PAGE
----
Arbitrator Margaret Kern said the hospital ruined any chance for a fair election by intimidating union supporters and spreading misinformation.
She ordered the hospital to pay SEIU $2.3 million, to cover its organizing expenses and $2.2 million to about 1,700 hospital employees eligible to vote in the election. The second figure is the amount Yale-New Haven paid to IRI Consultants to Management Inc., the company it hired to coordinate its campaign against the union.
'Employees were deprived of the right to truthful information, the right to do their job uninterrupted by solicitation, and the right not to participate in captive audience meetings,' wrote Kern.
The New Haven Register reported that after a long standing labor dispute, Yale-New Haven Hospital and the union agreed
not to disparage each other and to conduct a factual campaign. The hospital also committed to not initiate one-on-one conversations with workers; not conduct mandatory meetings; not use consultants to abrogate the agreement, while also promising to abide by the arbitrator’s rulings.
Kern found Y-NH violated all these points, conducting 98 mandatory meetings where workers were forced to listen to managers’ 'feelings and fears' about the union and misrepresentations about the hot button issue of union dues.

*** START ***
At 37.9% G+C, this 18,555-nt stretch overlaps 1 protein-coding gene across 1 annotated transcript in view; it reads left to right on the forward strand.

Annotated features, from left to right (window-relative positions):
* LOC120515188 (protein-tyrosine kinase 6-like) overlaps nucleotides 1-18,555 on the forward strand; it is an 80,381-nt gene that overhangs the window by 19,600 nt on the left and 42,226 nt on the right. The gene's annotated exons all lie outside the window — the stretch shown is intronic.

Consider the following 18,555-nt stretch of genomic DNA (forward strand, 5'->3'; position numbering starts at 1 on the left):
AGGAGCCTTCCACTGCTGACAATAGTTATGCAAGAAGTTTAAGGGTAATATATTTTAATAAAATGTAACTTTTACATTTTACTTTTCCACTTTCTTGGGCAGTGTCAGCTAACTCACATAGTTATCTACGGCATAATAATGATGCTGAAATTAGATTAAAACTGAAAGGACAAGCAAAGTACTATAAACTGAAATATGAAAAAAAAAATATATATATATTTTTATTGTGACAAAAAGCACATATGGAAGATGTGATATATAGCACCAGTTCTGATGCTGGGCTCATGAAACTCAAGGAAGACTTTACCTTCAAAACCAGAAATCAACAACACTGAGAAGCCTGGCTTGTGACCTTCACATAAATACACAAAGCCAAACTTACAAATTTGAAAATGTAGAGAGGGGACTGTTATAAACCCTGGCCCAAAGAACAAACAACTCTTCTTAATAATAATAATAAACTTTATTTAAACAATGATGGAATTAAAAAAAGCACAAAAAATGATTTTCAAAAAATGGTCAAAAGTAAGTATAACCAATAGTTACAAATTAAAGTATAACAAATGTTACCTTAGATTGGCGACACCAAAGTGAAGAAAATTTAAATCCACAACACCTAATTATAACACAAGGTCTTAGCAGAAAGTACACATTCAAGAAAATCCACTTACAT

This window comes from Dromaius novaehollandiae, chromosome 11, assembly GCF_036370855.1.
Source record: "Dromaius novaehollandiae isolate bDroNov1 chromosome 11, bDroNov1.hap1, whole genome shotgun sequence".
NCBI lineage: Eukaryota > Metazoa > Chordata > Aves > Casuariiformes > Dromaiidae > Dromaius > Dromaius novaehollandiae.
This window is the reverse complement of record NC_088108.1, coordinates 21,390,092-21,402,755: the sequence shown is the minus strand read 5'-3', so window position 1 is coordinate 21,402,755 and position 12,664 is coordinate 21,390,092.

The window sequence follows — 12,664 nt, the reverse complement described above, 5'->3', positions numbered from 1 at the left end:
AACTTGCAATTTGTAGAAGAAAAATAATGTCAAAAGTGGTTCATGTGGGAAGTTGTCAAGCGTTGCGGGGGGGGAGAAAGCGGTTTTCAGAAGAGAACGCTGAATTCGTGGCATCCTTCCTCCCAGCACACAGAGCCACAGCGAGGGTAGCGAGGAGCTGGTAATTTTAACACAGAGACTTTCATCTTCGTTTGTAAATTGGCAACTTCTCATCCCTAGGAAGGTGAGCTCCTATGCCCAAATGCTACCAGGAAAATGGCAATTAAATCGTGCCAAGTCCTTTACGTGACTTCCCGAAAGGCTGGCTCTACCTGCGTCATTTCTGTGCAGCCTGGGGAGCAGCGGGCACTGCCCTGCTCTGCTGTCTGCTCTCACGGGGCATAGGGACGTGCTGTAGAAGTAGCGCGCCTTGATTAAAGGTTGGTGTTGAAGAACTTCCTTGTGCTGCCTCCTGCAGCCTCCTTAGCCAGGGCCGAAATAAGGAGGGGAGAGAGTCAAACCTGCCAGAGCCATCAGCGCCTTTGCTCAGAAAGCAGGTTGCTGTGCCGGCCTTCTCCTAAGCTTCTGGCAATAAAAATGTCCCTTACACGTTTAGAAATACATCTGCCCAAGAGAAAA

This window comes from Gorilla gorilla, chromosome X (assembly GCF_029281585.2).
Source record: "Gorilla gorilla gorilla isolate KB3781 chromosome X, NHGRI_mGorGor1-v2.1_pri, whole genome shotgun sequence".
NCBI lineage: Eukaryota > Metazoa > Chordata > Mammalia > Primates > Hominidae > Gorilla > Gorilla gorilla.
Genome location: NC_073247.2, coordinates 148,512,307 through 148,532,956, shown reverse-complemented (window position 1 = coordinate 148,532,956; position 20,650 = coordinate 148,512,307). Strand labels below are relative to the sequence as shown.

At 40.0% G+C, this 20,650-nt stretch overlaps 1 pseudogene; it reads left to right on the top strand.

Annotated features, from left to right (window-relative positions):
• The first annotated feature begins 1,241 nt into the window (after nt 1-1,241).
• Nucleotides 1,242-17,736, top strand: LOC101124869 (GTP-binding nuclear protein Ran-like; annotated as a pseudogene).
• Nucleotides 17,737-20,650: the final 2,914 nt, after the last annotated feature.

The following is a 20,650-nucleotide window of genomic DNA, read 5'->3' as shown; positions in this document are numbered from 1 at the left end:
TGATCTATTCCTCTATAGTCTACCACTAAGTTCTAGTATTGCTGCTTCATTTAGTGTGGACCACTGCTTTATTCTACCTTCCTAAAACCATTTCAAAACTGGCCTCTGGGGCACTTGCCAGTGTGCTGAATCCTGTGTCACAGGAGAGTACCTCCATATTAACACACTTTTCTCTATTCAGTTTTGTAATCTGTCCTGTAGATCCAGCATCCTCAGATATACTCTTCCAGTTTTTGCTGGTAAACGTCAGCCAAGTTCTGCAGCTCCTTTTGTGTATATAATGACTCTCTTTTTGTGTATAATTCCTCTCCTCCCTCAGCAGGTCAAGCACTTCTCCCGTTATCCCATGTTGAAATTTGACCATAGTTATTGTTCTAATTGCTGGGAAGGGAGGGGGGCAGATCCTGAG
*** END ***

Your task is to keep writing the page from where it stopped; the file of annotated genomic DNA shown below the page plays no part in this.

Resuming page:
She said there was strong evidence that the consultants were keeping a running count of the workers’ leanings and that the violations were not the work of a 'few rogue managers.'
'The employer’s conduct here was a methodical dismantling of the terms and commitments of the election principles agreement,' Kern said.
I can understand that the hospital may have had rational reasons not to want the union to organize its workers. But it seems to make some promises Yale-New Haven makes in its mission statement, including
To provide sensitive, high quality, cost effective health care services to all patients, regardless of ability to pay.
To serve the community as a public health advocate and provide support and services which respond to the area's health care needs through health education, health promotion and access to care.
ring pretty hollow, after the hospital has been found to be "intimidating union supporters and spreading misinformation."
Would you trust a hospital management who spreads "disinformation" as part of a labor dispute to really support the best patient care, teaching, research, and community service?
Spreading disinformation also does not exactly fit with Yale University's motto, "lux et veritas," light and truth.
This seems to be another example of mission hostile management, this time by the leaders of one of America's premier medical centers.